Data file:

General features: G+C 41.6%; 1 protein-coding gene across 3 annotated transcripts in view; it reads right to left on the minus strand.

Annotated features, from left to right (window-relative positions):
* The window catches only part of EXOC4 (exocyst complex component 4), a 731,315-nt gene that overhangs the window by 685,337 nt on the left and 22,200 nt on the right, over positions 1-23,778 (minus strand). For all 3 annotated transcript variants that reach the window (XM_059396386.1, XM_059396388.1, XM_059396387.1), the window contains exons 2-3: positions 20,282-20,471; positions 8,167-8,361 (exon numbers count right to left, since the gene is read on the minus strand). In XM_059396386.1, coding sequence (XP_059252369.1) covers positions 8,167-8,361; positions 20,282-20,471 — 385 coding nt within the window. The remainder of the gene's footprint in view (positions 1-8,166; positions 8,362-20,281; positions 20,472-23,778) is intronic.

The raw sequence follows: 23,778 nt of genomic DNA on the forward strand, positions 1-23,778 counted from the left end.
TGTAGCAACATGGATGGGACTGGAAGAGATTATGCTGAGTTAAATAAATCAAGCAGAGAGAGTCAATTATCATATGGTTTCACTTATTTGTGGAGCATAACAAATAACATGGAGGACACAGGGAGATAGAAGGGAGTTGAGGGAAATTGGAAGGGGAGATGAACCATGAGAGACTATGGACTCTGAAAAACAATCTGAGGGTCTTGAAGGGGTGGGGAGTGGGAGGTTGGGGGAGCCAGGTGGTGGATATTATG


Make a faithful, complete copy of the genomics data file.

General features: G+C 41.6%; 1 protein-coding gene across 3 annotated transcripts in view; it reads right to left on the minus strand.

Annotated features, from left to right (window-relative positions):
* The window catches only part of EXOC4 (exocyst complex component 4), a 731,315-nt gene that overhangs the window by 685,337 nt on the left and 22,200 nt on the right, over positions 1-23,778 (minus strand). For all 3 annotated transcript variants that reach the window (XM_059396386.1, XM_059396388.1, XM_059396387.1), the window contains exons 2-3: positions 20,282-20,471; positions 8,167-8,361 (exon numbers count right to left, since the gene is read on the minus strand). In XM_059396386.1, coding sequence (XP_059252369.1) covers positions 8,167-8,361; positions 20,282-20,471 — 385 coding nt within the window. The remainder of the gene's footprint in view (positions 1-8,166; positions 8,362-20,281; positions 20,472-23,778) is intronic.

The raw sequence follows: 23,778 nt of genomic DNA on the forward strand, positions 1-23,778 counted from the left end.
TGTAGCAACATGGATGGGACTGGAAGAGATTATGCTGAGTTAAATAAATCAAGCAGAGAGAGTCAATTATCATATGGTTTCACTTATTTGTGGAGCATAACAAATAACATGGAGGACACAGGGAGATAGAAGGGAGTTGAGGGAAATTGGAAGGGGAGATGAACCATGAGAGACTATGGACTCTGAAAAACAATCTGAGGGTCTTGAAGGGGTGGGGAGTGGGAGGTTGGGGGAGCCAGGTGGTGGATATTATG